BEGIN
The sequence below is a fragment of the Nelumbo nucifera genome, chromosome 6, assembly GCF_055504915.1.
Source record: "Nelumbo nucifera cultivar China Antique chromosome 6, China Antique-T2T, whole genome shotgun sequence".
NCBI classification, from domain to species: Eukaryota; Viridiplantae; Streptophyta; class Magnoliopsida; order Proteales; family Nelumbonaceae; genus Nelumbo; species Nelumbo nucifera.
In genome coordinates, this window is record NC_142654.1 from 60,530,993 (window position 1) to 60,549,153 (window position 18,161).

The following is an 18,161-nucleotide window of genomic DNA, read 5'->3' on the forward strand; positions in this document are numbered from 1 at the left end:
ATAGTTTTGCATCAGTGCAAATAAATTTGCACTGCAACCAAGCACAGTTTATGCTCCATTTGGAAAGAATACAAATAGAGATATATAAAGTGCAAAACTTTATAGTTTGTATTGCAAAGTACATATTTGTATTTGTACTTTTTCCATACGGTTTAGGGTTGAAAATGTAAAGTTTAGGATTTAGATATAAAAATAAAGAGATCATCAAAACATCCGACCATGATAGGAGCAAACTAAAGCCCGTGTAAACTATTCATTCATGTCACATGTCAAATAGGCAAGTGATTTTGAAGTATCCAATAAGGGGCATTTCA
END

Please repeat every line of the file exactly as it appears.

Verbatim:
The sequence below is a fragment of the Nelumbo nucifera genome, chromosome 6, assembly GCF_055504915.1.
Source record: "Nelumbo nucifera cultivar China Antique chromosome 6, China Antique-T2T, whole genome shotgun sequence".
NCBI classification, from domain to species: Eukaryota; Viridiplantae; Streptophyta; class Magnoliopsida; order Proteales; family Nelumbonaceae; genus Nelumbo; species Nelumbo nucifera.
In genome coordinates, this window is record NC_142654.1 from 60,530,993 (window position 1) to 60,549,153 (window position 18,161).

The following is an 18,161-nucleotide window of genomic DNA, read 5'->3' on the forward strand; positions in this document are numbered from 1 at the left end:
ATAGTTTTGCATCAGTGCAAATAAATTTGCACTGCAACCAAGCACAGTTTATGCTCCATTTGGAAAGAATACAAATAGAGATATATAAAGTGCAAAACTTTATAGTTTGTATTGCAAAGTACATATTTGTATTTGTACTTTTTCCATACGGTTTAGGGTTGAAAATGTAAAGTTTAGGATTTAGATATAAAAATAAAGAGATCATCAAAACATCCGACCATGATAGGAGCAAACTAAAGCCCGTGTAAACTATTCATTCATGTCACATGTCAAATAGGCAAGTGATTTTGAAGTATCCAATAAGGGGCATTTCA